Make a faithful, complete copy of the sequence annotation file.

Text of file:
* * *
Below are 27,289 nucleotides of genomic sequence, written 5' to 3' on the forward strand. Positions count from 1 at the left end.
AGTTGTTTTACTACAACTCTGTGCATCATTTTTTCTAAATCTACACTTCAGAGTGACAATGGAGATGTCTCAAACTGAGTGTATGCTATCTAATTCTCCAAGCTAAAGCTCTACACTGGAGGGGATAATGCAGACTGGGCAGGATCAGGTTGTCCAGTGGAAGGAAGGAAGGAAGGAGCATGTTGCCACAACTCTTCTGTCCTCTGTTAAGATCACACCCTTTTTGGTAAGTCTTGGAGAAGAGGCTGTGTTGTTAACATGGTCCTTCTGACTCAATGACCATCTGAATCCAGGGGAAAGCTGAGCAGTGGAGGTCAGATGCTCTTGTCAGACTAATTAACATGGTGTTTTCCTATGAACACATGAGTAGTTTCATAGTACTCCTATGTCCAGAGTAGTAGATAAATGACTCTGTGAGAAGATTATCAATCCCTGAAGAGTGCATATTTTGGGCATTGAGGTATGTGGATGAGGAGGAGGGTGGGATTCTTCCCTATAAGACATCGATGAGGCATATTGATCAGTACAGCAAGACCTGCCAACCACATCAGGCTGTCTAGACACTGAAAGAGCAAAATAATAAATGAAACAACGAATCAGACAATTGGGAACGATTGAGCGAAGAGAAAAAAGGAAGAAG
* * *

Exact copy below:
Below are 27,289 nucleotides of genomic sequence, written 5' to 3' on the forward strand. Positions count from 1 at the left end.
AGTTGTTTTACTACAACTCTGTGCATCATTTTTTCTAAATCTACACTTCAGAGTGACAATGGAGATGTCTCAAACTGAGTGTATGCTATCTAATTCTCCAAGCTAAAGCTCTACACTGGAGGGGATAATGCAGACTGGGCAGGATCAGGTTGTCCAGTGGAAGGAAGGAAGGAAGGAGCATGTTGCCACAACTCTTCTGTCCTCTGTTAAGATCACACCCTTTTTGGTAAGTCTTGGAGAAGAGGCTGTGTTGTTAACATGGTCCTTCTGACTCAATGACCATCTGAATCCAGGGGAAAGCTGAGCAGTGGAGGTCAGATGCTCTTGTCAGACTAATTAACATGGTGTTTTCCTATGAACACATGAGTAGTTTCATAGTACTCCTATGTCCAGAGTAGTAGATAAATGACTCTGTGAGAAGATTATCAATCCCTGAAGAGTGCATATTTTGGGCATTGAGGTATGTGGATGAGGAGGAGGGTGGGATTCTTCCCTATAAGACATCGATGAGGCATATTGATCAGTACAGCAAGACCTGCCAACCACATCAGGCTGTCTAGACACTGAAAGAGCAAAATAATAAATGAAACAACGAATCAGACAATTGGGAACGATTGAGCGAAGAGAAAAAAGGAAGAAG